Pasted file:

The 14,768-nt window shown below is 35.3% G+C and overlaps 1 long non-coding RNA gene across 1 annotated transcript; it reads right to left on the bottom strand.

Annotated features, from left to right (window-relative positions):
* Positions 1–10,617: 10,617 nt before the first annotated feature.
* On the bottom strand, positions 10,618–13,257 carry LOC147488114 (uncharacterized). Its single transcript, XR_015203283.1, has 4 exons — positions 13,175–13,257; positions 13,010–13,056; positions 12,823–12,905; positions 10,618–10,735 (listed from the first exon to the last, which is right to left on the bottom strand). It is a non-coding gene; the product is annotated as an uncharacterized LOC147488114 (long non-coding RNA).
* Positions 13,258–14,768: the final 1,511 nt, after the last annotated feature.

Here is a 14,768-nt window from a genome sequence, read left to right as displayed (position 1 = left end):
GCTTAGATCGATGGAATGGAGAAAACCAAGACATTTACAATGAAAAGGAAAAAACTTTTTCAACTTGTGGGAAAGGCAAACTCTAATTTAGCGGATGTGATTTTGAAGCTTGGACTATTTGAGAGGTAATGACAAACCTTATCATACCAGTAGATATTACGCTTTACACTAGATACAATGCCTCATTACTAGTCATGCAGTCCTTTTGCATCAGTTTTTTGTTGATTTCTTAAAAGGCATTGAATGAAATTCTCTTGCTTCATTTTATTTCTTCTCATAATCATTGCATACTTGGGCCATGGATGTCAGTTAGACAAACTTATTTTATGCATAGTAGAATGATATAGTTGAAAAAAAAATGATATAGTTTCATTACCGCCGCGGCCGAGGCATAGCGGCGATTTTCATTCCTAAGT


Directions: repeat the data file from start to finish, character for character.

The 14,768-nt window shown below is 35.3% G+C and overlaps 1 long non-coding RNA gene across 1 annotated transcript; it reads right to left on the bottom strand.

Annotated features, from left to right (window-relative positions):
* Positions 1–10,617: 10,617 nt before the first annotated feature.
* On the bottom strand, positions 10,618–13,257 carry LOC147488114 (uncharacterized). Its single transcript, XR_015203283.1, has 4 exons — positions 13,175–13,257; positions 13,010–13,056; positions 12,823–12,905; positions 10,618–10,735 (listed from the first exon to the last, which is right to left on the bottom strand). It is a non-coding gene; the product is annotated as an uncharacterized LOC147488114 (long non-coding RNA).
* Positions 13,258–14,768: the final 1,511 nt, after the last annotated feature.

Here is a 14,768-nt window from a genome sequence, read left to right as displayed (position 1 = left end):
GCTTAGATCGATGGAATGGAGAAAACCAAGACATTTACAATGAAAAGGAAAAAACTTTTTCAACTTGTGGGAAAGGCAAACTCTAATTTAGCGGATGTGATTTTGAAGCTTGGACTATTTGAGAGGTAATGACAAACCTTATCATACCAGTAGATATTACGCTTTACACTAGATACAATGCCTCATTACTAGTCATGCAGTCCTTTTGCATCAGTTTTTTGTTGATTTCTTAAAAGGCATTGAATGAAATTCTCTTGCTTCATTTTATTTCTTCTCATAATCATTGCATACTTGGGCCATGGATGTCAGTTAGACAAACTTATTTTATGCATAGTAGAATGATATAGTTGAAAAAAAAATGATATAGTTTCATTACCGCCGCGGCCGAGGCATAGCGGCGATTTTCATTCCTAAGT